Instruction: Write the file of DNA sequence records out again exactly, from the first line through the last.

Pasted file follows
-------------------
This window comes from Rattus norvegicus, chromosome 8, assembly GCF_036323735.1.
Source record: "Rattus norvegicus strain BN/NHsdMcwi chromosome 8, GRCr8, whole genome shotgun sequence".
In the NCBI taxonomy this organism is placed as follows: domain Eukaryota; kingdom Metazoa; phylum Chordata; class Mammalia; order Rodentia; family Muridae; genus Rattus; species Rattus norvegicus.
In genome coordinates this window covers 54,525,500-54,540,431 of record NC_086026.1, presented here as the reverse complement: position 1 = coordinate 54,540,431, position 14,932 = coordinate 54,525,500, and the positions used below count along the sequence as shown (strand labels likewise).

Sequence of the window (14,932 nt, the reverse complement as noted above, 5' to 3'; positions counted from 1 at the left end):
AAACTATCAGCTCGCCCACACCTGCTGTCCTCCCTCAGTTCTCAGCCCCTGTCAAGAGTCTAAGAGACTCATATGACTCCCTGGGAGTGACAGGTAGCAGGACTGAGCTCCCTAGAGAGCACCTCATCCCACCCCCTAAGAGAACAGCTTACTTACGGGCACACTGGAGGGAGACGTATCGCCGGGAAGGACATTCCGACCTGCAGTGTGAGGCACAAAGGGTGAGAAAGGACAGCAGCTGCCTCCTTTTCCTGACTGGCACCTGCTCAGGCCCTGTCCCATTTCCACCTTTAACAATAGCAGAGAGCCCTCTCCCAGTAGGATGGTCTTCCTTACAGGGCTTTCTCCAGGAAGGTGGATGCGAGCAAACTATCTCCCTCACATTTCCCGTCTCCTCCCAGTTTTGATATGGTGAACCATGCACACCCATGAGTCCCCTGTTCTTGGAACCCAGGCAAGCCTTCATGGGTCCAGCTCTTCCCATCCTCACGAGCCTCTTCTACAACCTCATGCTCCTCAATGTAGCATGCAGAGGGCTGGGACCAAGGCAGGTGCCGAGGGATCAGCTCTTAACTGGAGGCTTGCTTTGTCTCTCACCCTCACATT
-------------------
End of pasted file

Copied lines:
This window comes from Rattus norvegicus, chromosome 8, assembly GCF_036323735.1.
Source record: "Rattus norvegicus strain BN/NHsdMcwi chromosome 8, GRCr8, whole genome shotgun sequence".
In the NCBI taxonomy this organism is placed as follows: domain Eukaryota; kingdom Metazoa; phylum Chordata; class Mammalia; order Rodentia; family Muridae; genus Rattus; species Rattus norvegicus.
In genome coordinates this window covers 54,525,500-54,540,431 of record NC_086026.1, presented here as the reverse complement: position 1 = coordinate 54,540,431, position 14,932 = coordinate 54,525,500, and the positions used below count along the sequence as shown (strand labels likewise).

Sequence of the window (14,932 nt, the reverse complement as noted above, 5' to 3'; positions counted from 1 at the left end):
AAACTATCAGCTCGCCCACACCTGCTGTCCTCCCTCAGTTCTCAGCCCCTGTCAAGAGTCTAAGAGACTCATATGACTCCCTGGGAGTGACAGGTAGCAGGACTGAGCTCCCTAGAGAGCACCTCATCCCACCCCCTAAGAGAACAGCTTACTTACGGGCACACTGGAGGGAGACGTATCGCCGGGAAGGACATTCCGACCTGCAGTGTGAGGCACAAAGGGTGAGAAAGGACAGCAGCTGCCTCCTTTTCCTGACTGGCACCTGCTCAGGCCCTGTCCCATTTCCACCTTTAACAATAGCAGAGAGCCCTCTCCCAGTAGGATGGTCTTCCTTACAGGGCTTTCTCCAGGAAGGTGGATGCGAGCAAACTATCTCCCTCACATTTCCCGTCTCCTCCCAGTTTTGATATGGTGAACCATGCACACCCATGAGTCCCCTGTTCTTGGAACCCAGGCAAGCCTTCATGGGTCCAGCTCTTCCCATCCTCACGAGCCTCTTCTACAACCTCATGCTCCTCAATGTAGCATGCAGAGGGCTGGGACCAAGGCAGGTGCCGAGGGATCAGCTCTTAACTGGAGGCTTGCTTTGTCTCTCACCCTCACATT